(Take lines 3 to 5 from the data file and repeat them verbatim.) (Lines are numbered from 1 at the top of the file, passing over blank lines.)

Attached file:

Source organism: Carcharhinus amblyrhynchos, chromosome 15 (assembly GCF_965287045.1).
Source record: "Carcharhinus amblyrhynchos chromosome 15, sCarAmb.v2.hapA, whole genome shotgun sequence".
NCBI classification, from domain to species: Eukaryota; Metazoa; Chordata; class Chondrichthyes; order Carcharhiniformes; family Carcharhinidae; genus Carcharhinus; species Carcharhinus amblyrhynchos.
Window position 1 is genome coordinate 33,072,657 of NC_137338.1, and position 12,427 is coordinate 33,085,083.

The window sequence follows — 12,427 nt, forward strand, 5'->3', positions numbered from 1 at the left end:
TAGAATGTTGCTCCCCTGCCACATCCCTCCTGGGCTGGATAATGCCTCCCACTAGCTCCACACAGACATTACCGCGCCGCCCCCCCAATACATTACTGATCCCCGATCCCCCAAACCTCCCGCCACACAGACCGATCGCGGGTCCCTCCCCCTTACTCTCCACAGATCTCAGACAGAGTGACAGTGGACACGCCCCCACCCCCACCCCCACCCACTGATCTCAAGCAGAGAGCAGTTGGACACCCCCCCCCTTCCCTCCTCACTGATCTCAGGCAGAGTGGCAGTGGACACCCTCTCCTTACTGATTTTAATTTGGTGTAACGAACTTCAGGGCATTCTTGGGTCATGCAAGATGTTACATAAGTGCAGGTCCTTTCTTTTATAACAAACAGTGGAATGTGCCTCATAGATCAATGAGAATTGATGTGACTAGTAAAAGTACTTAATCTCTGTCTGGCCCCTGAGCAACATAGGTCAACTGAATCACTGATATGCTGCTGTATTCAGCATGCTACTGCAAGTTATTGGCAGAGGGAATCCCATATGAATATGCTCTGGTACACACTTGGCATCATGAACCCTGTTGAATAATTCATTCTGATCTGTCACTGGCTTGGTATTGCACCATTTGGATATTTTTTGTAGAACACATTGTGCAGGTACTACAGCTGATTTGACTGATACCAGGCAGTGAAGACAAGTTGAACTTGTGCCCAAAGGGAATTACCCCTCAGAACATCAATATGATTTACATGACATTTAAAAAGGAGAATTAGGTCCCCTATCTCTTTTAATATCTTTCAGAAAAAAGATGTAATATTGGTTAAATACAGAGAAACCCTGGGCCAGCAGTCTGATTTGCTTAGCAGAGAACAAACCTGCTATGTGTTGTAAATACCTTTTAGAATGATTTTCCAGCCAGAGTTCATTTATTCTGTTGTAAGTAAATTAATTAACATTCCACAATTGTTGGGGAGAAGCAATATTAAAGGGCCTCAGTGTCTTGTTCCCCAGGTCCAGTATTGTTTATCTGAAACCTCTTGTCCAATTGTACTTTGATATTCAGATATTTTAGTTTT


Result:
NCBI classification, from domain to species: Eukaryota; Metazoa; Chordata; class Chondrichthyes; order Carcharhiniformes; family Carcharhinidae; genus Carcharhinus; species Carcharhinus amblyrhynchos.
Window position 1 is genome coordinate 33,072,657 of NC_137338.1, and position 12,427 is coordinate 33,085,083.

The window sequence follows — 12,427 nt, forward strand, 5'->3', positions numbered from 1 at the left end: